A lamb led forth

He was oppressed and He was afflicted, yet He did not open His mouth; Like a lamb that is led to slaughter, and like a sheep that is silent before its shearers, so He did not open His mouth.  (Isaiah 53:7)

Every year at Passover time, a thousand remaining Samaritans gather on Mount Gerizim for the Samaritan Passover. Their custom looks much like it would have two thousand years ago, when the Jews brought their sacrificial animals to the altar in Jerusalem to atone for sin.

I had the privilege of witnessing the Samaritan Passover ten years ago, during my study time in Israel. With my own eyes and ears, I witnessed the lambs being led in, the spilling of blood, and the loss of life. It was an unforgettable experience. 
Why did God command such a gory practice in the Old Testament? Because of this timeless principle: the price for sin is death. And as the author of Hebrews says, “Without the shedding of blood, there is no forgiveness” (Heb. 9:22). Ultimately, the Son of God Himself would come to earth, take the form of a man, and be slain for our forgiveness. All the sacrifices of the Old Testament pointed to His death on the cross. So on this Good Friday, let us praise the Lamb of God, who took away the sins of the world!
Here’s a short story I wrote ten years ago as I watched the helpless sheep and considered the Passover event from their perspective…

…My front left leg has been tied to this fence all morning. What I would do to reach that luscious patch of grass over there! It seems so close, yet so far away. Oh well. Such is the life of a sheep. Maybe I should sleep for a while until my Master comes to feed me…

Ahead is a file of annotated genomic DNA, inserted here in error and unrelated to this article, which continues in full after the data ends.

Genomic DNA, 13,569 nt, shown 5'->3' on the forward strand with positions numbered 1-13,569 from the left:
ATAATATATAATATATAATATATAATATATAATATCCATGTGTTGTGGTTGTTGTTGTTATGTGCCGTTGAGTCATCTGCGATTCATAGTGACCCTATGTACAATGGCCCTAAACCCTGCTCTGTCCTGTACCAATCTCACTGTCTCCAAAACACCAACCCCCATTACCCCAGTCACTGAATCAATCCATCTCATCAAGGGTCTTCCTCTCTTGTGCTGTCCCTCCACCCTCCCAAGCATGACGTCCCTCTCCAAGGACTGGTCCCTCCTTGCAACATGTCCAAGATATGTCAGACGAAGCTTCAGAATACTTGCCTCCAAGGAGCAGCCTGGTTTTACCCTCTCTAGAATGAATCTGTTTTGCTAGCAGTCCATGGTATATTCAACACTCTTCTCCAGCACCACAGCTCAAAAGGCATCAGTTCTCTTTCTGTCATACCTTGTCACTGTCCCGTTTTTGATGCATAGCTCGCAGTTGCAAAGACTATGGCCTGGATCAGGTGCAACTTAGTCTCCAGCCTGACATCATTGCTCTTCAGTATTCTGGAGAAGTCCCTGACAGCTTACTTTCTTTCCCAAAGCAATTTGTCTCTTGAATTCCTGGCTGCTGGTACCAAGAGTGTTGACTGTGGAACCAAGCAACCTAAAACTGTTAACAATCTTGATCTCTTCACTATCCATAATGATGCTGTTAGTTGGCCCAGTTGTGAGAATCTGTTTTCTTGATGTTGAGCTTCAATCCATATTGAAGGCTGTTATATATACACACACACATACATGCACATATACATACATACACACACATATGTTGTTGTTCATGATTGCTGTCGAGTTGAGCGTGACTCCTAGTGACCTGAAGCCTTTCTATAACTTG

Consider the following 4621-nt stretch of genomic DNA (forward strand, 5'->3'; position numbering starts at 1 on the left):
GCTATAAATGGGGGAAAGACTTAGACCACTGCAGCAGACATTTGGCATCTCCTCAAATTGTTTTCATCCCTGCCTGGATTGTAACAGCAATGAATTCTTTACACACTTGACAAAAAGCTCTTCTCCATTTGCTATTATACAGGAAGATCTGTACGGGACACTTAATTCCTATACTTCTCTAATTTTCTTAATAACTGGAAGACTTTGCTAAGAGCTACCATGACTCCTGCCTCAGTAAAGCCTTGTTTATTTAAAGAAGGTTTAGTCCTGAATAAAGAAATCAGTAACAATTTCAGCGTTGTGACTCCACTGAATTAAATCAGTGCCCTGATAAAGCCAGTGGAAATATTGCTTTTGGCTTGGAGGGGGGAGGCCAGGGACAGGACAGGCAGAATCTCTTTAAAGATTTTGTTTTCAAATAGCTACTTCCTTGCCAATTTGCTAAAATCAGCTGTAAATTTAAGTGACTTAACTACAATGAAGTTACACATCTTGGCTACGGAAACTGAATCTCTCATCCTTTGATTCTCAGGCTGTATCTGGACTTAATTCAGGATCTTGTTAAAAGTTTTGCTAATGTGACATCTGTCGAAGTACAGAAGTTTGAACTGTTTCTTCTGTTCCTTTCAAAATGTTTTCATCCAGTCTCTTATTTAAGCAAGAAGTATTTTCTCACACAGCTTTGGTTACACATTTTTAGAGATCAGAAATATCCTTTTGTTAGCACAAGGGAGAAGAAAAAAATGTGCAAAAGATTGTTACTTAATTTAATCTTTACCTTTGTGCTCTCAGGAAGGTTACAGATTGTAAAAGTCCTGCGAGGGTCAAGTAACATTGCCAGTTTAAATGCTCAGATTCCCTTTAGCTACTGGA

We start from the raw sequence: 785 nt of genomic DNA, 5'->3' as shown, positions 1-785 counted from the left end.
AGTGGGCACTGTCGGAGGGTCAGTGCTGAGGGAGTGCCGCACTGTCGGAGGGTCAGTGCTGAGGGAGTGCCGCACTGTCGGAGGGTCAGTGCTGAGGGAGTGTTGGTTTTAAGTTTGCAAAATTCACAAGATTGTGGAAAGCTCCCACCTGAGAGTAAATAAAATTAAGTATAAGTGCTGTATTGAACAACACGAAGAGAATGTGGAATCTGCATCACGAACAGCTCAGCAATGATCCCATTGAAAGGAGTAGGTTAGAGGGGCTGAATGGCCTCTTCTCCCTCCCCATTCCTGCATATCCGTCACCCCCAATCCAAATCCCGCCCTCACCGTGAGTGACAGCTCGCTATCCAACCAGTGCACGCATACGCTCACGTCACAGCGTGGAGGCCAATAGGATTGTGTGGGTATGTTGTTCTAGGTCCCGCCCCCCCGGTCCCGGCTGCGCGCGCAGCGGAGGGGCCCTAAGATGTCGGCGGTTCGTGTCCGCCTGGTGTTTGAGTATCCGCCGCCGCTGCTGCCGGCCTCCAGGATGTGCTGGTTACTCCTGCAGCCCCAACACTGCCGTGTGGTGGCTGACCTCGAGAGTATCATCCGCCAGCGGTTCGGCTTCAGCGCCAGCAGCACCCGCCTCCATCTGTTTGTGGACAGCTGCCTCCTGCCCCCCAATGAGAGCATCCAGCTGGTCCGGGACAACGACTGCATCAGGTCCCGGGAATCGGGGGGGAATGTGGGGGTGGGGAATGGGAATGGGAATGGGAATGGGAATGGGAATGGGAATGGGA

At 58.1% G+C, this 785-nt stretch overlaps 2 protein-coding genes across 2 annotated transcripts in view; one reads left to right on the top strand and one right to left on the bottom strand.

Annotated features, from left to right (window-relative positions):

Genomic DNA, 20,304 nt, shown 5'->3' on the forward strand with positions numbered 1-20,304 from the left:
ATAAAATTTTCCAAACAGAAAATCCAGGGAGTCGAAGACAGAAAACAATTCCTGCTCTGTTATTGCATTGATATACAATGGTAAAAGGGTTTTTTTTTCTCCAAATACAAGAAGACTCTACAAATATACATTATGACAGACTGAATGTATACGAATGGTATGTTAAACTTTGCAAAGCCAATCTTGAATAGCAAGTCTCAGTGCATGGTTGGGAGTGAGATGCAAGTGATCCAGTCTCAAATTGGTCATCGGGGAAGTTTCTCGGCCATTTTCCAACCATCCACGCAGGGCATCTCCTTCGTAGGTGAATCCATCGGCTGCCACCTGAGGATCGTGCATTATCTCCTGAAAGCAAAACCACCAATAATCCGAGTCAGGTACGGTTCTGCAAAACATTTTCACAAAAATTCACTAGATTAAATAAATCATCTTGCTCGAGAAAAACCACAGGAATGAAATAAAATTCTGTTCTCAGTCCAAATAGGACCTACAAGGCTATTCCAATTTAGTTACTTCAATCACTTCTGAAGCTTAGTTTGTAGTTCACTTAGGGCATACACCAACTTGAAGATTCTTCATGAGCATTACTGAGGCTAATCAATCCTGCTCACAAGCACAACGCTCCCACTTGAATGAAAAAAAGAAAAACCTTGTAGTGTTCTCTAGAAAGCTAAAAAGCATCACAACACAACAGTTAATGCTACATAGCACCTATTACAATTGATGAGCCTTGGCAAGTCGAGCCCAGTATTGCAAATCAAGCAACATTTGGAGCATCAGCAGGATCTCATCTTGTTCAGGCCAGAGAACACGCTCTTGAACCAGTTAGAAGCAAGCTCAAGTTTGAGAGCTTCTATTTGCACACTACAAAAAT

…The sun hangs high overhead, and my stomach burns with the pangs of hunger. I’ve spent the last few hours just standing here alone in the courtyard, watching, waiting, listening, squinting through the blinding rays of the sun. An occassional beetle crawls by, or a fly pesters my face, but nothing out of the ordinary. I sure wish I could return to my flock, my family. Just one week ago, we grazed leisurely along the pastures of Mt. Gerizim. I wonder why were we brought into the city…

…It’s mid-afternoon. At last, my weary body can find relief in the shade! But still, no water. Still, no food. Where could my Master be?! I’ve noticed some people gathering nearby, and there’s a distinct scent of excitement in the air. I wonder what’s going on. Oh, how I love surprises!…

…Many more people have arrived now, including some bothersome children. I wish these kids would just leave me alone! Half a dozen of them have kept pestering me for at least an hour — jumping, yelling, and stomping, just beyond the reach of my shackles to ensure their own safety. What pitiful creatures. Meanwhile, the men seem to be gathering large olive branches and throwing them into nearby pits…

…It’s late afternoon, and the men just finished pouring gasoline into the pits. Now they are throwing matches in… Whoa! look at those giant flames! What on earth is going on?! Could I be in danger, standing here in the corner of the courtyard?…

…Dusk is imminent. Many more people, robed in white, are flooding the courtyard. Great billows of smoke belch out of the fire pits, nearly suffocating me. As if the hunger and thirst weren’t enough, my eyes are now stinging unbearably. A cacophony of human voices crescendo in song, and faintly in the distance, I hear the desperate cry of other sheep… But wait! Who is that approaching?! … Master!! He’s come to deliver me from this grevious nightmare!

…No, Master! There must be some mistake! Why have you brought me to the edge of the flame? Why do you trap me tightly between your legs? And why do you hold a dagger in your hand?!…


Leave a Reply

Fill in your details below or click an icon to log in:

WordPress.com Logo

You are commenting using your WordPress.com account. Log Out / Change )

Twitter picture

You are commenting using your Twitter account. Log Out / Change )

Facebook photo

You are commenting using your Facebook account. Log Out / Change )

Google+ photo

You are commenting using your Google+ account. Log Out / Change )

Connecting to %s